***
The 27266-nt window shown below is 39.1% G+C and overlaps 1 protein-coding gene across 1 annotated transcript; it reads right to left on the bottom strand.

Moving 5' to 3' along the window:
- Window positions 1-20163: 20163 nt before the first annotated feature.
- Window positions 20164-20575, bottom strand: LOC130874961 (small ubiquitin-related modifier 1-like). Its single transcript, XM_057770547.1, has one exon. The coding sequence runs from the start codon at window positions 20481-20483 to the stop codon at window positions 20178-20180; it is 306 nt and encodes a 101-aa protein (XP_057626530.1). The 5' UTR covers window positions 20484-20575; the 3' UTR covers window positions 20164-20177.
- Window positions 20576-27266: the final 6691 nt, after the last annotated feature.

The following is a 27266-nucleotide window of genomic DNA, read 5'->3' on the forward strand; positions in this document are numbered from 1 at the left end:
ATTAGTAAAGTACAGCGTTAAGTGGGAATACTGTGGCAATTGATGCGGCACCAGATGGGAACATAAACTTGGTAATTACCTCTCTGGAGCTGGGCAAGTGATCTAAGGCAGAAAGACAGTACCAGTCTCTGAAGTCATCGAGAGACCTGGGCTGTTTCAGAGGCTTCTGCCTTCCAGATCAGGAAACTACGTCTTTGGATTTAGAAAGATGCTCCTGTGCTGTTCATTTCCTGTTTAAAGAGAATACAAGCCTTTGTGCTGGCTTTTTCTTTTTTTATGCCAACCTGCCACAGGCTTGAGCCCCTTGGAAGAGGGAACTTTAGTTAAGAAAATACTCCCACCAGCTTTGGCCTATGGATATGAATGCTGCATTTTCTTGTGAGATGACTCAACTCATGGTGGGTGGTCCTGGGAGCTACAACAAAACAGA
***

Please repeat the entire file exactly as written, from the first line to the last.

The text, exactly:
The 27266-nt window shown below is 39.1% G+C and overlaps 1 protein-coding gene across 1 annotated transcript; it reads right to left on the bottom strand.

Moving 5' to 3' along the window:
- Window positions 1-20163: 20163 nt before the first annotated feature.
- Window positions 20164-20575, bottom strand: LOC130874961 (small ubiquitin-related modifier 1-like). Its single transcript, XM_057770547.1, has one exon. The coding sequence runs from the start codon at window positions 20481-20483 to the stop codon at window positions 20178-20180; it is 306 nt and encodes a 101-aa protein (XP_057626530.1). The 5' UTR covers window positions 20484-20575; the 3' UTR covers window positions 20164-20177.
- Window positions 20576-27266: the final 6691 nt, after the last annotated feature.

The following is a 27266-nucleotide window of genomic DNA, read 5'->3' on the forward strand; positions in this document are numbered from 1 at the left end:
ATTAGTAAAGTACAGCGTTAAGTGGGAATACTGTGGCAATTGATGCGGCACCAGATGGGAACATAAACTTGGTAATTACCTCTCTGGAGCTGGGCAAGTGATCTAAGGCAGAAAGACAGTACCAGTCTCTGAAGTCATCGAGAGACCTGGGCTGTTTCAGAGGCTTCTGCCTTCCAGATCAGGAAACTACGTCTTTGGATTTAGAAAGATGCTCCTGTGCTGTTCATTTCCTGTTTAAAGAGAATACAAGCCTTTGTGCTGGCTTTTTCTTTTTTTATGCCAACCTGCCACAGGCTTGAGCCCCTTGGAAGAGGGAACTTTAGTTAAGAAAATACTCCCACCAGCTTTGGCCTATGGATATGAATGCTGCATTTTCTTGTGAGATGACTCAACTCATGGTGGGTGGTCCTGGGAGCTACAACAAAACAGA